Good for them.
From the article:
[FONT=Times New Roman][size=3]The senior portrait in question showed Urbina, 18, wearing a black tux, a black bow tie and a broad, dimpled smile. Her tuxedo went against an Archdiocese of San Francisco policy requiring female students to wear dresses in yearbook photos
, school officials said.
Why dresses? If she was wearing a skirt would it have made a difference? Once on picture day at school a friend asked incredulously why I wasn’t wearing a dress. I reminded her that no one was going to see what we were wearing from the chest down. What’s funny is I don’t think my school had a dress code and I probably could have gotten away with wearing a tux.
What a silly policy.
She looks cute in her tux.[/size][/FONT]
I wore a tux to my sister’s wedding and since I was not a bridesmaid I thought it would be original, it was well before Princess Diana appeared wearing a tux, I even wore a red dickie bow and with my blonde hair I looked great.
The school has a policy. Its not that difficult to follow. If a student doesn’t like it then tough --dont be in the yearbook.
Very sad that many many other students took the side of the rebel girl. Just shows the moral permissiveness in our culture, sadly even amongst young Catholics.
Rules are rules…this was obviously an attempt to stand out…she and her girlfriend…please…this is what the world has come to…not so disturbing in and of itself…more disturbing is the moral apathy demonstrated by classmates…everything is permissable…lets just celebrate those who can’t abide by the rules…
I know when I was in high school, 20+ years ago, the photographer provided the “dress” choices for the girls. It was just a wrap around that resembled a dress really. We had our choice of dark colors (red, green, blue, etc). The boys had a faux tux to wear. Not sure what their options were or if it even closed in the back. For the personal pics, one we would buy, we could wear and change outfits. What would go in the year book, and also on the walls of the school were standard rule for everyone although we, girls, had choice of color.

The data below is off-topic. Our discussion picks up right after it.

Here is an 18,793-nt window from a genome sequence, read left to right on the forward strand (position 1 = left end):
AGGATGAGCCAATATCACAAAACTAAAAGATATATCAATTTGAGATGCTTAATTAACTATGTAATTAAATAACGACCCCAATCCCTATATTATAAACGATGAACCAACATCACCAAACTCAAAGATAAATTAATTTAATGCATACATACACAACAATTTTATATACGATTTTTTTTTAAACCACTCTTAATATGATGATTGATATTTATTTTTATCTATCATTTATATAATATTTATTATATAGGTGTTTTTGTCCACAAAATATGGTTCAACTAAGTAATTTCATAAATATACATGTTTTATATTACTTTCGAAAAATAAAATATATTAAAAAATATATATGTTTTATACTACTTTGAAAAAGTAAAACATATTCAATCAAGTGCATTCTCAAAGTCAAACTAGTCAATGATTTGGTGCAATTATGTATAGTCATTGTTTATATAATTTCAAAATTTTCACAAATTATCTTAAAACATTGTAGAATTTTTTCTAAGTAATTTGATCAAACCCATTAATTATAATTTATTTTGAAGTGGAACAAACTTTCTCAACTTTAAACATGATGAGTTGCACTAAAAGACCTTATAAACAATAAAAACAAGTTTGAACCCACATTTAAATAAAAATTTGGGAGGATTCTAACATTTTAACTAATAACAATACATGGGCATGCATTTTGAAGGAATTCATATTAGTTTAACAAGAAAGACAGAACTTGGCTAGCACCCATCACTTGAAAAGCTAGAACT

I don’t think there is anything wrong with that. I am not sure why the photographer let her have the option of a boy outfit or, if what was taken was her own personal shot.
There comes a point where if you don’t like some of the rules in a private school, and it means a lot to you, then you need to weigh if that is the time to leave or stay.
I didn’t like that my shoulders were showing in my formal pic, but the photographer did fix it to where it wasn’t so far down on my arms that it bordered revealing.
Many things we are not going to like. But we need to respect, or learn to respect, the rules.
Is wearing a dress that difficult?? Cmon!
The school has a policy.
The student has a choice.
The student chose not to be in the yearbook.
The rule was clear.She broke it Bringing in her"girlfriend" and having the ACLU back you by Criticizing the Catholic the School of for enforcing “gender norms” does not help much,IMO
If this wasn’t a Catholic school, it wouldn’t be news. But of course…its a Catholic school.
I don’t remember having a dress code for my yearbook picture, but I am pretty sure we didn’t have any girls that wore tuxedos. I didn’t wear a dress - we didn’t have that kind of policy, but I think I did wear a nice shirt or blouse. Senior year was professional pictures so…
Yep, also because being bi sexual or gay is popular right now. that is the only reason other kids stand up for things like this, if it werent as popular, you would not see anyone speaking out about it.
But of course, if “the rule was clear” but it was a Christian baker who broke it, that is different!
I do not see a correlation between the two instances.
The rule was clear.
The baker broke it.
That, apparently, was ‘different’.
What is ambiguous here? :shrug:
Sacred Heart Cathedral Preparatory released a statement:
If it wasn’t a Catholic school, it probably wouldn’t be an issue, because she probably would’ve been allowed to wear the tux.
Both the school and the baker were declining to affirm sinful behavior.